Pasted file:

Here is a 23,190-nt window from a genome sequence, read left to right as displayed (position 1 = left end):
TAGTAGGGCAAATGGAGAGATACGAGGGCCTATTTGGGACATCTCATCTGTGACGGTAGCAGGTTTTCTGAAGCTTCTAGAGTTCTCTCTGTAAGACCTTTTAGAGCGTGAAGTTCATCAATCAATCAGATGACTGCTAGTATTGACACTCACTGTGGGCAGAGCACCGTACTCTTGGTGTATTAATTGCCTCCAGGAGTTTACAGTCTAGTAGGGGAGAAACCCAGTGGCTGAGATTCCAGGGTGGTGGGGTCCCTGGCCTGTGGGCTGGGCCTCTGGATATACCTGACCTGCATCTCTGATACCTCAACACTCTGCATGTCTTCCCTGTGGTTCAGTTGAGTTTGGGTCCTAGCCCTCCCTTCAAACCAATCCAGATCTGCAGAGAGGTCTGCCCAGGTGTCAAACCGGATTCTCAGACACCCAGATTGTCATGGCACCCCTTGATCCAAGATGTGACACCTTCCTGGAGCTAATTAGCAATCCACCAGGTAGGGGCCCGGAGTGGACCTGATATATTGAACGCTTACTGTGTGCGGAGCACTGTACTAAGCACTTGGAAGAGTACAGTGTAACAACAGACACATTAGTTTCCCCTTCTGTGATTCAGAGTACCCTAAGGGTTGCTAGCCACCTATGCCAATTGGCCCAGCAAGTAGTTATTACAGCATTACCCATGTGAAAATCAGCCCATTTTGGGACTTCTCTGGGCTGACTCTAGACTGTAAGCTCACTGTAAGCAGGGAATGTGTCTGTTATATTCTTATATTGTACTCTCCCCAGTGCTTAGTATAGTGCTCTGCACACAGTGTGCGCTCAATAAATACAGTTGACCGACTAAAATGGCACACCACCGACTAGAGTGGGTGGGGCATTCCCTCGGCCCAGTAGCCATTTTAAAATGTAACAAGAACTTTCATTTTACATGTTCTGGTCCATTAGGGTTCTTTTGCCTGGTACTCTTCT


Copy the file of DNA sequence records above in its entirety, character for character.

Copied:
Here is a 23,190-nt window from a genome sequence, read left to right as displayed (position 1 = left end):
TAGTAGGGCAAATGGAGAGATACGAGGGCCTATTTGGGACATCTCATCTGTGACGGTAGCAGGTTTTCTGAAGCTTCTAGAGTTCTCTCTGTAAGACCTTTTAGAGCGTGAAGTTCATCAATCAATCAGATGACTGCTAGTATTGACACTCACTGTGGGCAGAGCACCGTACTCTTGGTGTATTAATTGCCTCCAGGAGTTTACAGTCTAGTAGGGGAGAAACCCAGTGGCTGAGATTCCAGGGTGGTGGGGTCCCTGGCCTGTGGGCTGGGCCTCTGGATATACCTGACCTGCATCTCTGATACCTCAACACTCTGCATGTCTTCCCTGTGGTTCAGTTGAGTTTGGGTCCTAGCCCTCCCTTCAAACCAATCCAGATCTGCAGAGAGGTCTGCCCAGGTGTCAAACCGGATTCTCAGACACCCAGATTGTCATGGCACCCCTTGATCCAAGATGTGACACCTTCCTGGAGCTAATTAGCAATCCACCAGGTAGGGGCCCGGAGTGGACCTGATATATTGAACGCTTACTGTGTGCGGAGCACTGTACTAAGCACTTGGAAGAGTACAGTGTAACAACAGACACATTAGTTTCCCCTTCTGTGATTCAGAGTACCCTAAGGGTTGCTAGCCACCTATGCCAATTGGCCCAGCAAGTAGTTATTACAGCATTACCCATGTGAAAATCAGCCCATTTTGGGACTTCTCTGGGCTGACTCTAGACTGTAAGCTCACTGTAAGCAGGGAATGTGTCTGTTATATTCTTATATTGTACTCTCCCCAGTGCTTAGTATAGTGCTCTGCACACAGTGTGCGCTCAATAAATACAGTTGACCGACTAAAATGGCACACCACCGACTAGAGTGGGTGGGGCATTCCCTCGGCCCAGTAGCCATTTTAAAATGTAACAAGAACTTTCATTTTACATGTTCTGGTCCATTAGGGTTCTTTTGCCTGGTACTCTTCT